Living in a city is like having a love affair, and like any love affair, the passion for a city can produce monumental music. On Steven A. Clark’s second LP, Where Neon Goes to Die, the North Carolina-born singer-songwriter follows in the footsteps of artists like Fleetwood Mac and OutKast by painting a fascinating portrait of the place he calls home–in his case Miami. The album was created alongside the German DJ/producer Boys Noize, who Clark met (fittingly) backstage at a Miami club gig, where the two fell into a deep conversation about mutual influences that quickly became a full blown collaboration.
Miami’s where Clark’s lifelong love of music became a full-time gig, and it also happens to be an enormous playground filled with temptations for a budding young artist. Fittingly, Where Neon Goes to Die explores a complex relationship full of highs and lows. From sultry pop to heart aching ballads, the album retells Clark’s travels through the city’s nocturnal fantasyland through hooky, R&B-infused synth pop–file it alongside Prince and Frank Ocean–that (maybe ironically) could fill the floors at the same clubs he’s singing about.
But of course when Clark writes about his city he’s really writing about himself. At its core, Where Neon Goes to Die is the story of a musician casting aside the distractions of his youth and discovering not only a new level of maturity, but a new level to his talents. After a string of mixtapes and EPs, and his 2015 debut LP The Lonely Roller, Clark’s making music more confidently than he ever has before, sliding effortlessly between effervescent future disco on “Feel This Way” to purple-tinged slow-burn soul on “Easy Fall,” a duet with Gavin Turek.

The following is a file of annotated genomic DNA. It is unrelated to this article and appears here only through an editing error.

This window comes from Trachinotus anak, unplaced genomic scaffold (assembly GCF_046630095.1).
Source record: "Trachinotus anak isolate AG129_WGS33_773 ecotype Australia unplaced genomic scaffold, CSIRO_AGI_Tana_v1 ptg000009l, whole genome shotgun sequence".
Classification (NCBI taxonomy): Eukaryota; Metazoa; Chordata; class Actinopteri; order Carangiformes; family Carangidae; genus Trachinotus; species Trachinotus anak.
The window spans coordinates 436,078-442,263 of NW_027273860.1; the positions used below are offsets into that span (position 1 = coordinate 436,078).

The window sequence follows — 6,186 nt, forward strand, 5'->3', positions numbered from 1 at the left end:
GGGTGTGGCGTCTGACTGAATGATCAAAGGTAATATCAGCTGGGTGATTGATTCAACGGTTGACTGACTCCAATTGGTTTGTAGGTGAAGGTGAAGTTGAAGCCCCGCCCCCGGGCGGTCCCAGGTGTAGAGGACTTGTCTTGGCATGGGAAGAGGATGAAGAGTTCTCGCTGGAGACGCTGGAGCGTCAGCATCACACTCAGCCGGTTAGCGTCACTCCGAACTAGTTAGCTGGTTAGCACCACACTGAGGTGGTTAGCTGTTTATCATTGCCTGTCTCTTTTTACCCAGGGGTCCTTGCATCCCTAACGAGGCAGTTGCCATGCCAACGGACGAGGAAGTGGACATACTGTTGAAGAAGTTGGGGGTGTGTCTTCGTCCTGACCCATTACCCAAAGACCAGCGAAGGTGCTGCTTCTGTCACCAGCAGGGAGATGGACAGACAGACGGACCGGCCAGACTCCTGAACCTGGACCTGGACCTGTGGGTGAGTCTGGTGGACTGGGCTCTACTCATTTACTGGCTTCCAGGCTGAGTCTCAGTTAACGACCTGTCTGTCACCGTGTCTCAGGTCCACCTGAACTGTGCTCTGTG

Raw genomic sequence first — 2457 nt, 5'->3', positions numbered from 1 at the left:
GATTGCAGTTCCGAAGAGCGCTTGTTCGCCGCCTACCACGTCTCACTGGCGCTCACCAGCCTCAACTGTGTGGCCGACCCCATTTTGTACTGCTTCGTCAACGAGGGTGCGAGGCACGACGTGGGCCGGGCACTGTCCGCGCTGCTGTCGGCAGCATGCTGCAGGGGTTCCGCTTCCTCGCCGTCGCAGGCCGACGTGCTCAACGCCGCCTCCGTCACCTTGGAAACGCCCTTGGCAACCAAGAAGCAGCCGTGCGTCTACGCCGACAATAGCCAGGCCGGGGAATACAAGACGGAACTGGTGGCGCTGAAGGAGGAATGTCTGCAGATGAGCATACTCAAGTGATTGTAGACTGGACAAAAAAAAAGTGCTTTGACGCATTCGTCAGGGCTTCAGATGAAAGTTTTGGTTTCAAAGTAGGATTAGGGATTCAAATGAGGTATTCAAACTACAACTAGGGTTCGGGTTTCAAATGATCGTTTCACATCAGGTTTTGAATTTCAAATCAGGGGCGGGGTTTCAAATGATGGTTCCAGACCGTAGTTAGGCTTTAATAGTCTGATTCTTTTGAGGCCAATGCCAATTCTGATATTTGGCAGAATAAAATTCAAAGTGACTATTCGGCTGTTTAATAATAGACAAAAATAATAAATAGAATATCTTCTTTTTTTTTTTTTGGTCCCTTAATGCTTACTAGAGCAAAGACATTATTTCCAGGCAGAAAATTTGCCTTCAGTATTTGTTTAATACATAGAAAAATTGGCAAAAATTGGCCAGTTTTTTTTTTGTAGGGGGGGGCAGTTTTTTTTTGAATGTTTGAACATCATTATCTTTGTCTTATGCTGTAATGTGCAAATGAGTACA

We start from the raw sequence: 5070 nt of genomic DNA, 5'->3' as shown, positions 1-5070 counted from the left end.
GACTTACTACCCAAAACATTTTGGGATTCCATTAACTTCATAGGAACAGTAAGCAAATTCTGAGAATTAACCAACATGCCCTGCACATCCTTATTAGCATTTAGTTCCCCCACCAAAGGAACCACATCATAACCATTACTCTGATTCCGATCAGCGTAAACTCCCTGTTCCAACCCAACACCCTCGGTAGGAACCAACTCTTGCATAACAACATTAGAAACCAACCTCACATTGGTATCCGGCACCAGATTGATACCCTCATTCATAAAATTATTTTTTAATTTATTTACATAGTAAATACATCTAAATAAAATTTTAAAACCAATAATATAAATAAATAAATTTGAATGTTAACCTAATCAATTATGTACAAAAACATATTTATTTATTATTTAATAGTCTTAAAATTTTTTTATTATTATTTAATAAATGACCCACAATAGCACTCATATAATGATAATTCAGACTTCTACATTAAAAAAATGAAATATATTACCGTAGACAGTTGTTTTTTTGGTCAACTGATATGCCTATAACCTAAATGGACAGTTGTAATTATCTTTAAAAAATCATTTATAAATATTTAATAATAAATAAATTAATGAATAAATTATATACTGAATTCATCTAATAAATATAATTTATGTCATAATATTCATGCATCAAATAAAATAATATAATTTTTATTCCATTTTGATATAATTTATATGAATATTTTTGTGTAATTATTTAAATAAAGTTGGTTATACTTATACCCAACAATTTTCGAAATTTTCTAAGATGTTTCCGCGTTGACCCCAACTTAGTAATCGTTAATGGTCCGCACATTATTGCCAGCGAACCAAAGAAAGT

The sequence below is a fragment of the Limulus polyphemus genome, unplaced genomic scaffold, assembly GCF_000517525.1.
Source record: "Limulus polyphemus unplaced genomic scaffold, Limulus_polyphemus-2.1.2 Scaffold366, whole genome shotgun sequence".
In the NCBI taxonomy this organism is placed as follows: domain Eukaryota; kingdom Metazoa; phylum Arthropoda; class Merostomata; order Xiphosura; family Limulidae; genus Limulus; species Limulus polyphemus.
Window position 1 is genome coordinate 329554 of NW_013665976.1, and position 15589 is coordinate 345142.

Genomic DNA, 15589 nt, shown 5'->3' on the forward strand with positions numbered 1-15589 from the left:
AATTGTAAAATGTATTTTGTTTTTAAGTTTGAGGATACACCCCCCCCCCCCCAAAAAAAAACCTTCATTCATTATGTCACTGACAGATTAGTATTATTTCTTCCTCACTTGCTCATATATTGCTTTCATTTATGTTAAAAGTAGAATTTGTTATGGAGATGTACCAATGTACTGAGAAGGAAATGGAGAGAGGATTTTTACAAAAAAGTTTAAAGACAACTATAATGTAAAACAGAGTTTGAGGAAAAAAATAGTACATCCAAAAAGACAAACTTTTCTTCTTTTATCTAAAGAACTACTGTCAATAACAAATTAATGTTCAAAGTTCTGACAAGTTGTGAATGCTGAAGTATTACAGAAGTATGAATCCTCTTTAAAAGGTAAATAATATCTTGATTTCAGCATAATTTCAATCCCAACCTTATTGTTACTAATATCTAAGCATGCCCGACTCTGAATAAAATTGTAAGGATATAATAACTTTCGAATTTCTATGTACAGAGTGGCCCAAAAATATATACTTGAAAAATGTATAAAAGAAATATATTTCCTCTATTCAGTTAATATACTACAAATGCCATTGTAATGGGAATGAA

It’s also the most personal music of his career so far, and not just lyrically. The opening track “Maria, Under the Moon” was written by his uncle, who since Clark was a kid would perform it for the family when he visited from Atlanta, unknowingly setting his nephew on the road to being a musician himself. Cementing the song’s family connection, Clark’s little brother Miguel plays guitar on it.
Over the course of months, Clark and Boys Noize two built up eight songs written by Clark (plus two written by his uncle) by bouncing them back and forth over email until the pair linked up at Boys Noize’s Berlin studio for the final sessions, where they had enough distance from the city at the center of the album to properly capture its essence. The result is a deep dive into the 80s pop and R&B that Clark grew up on, shot through with a contemporary club sound. It’s music that’s both forward-looking and nostalgic, befitting an artist looking back over his young life while taking his big first step into what’s next.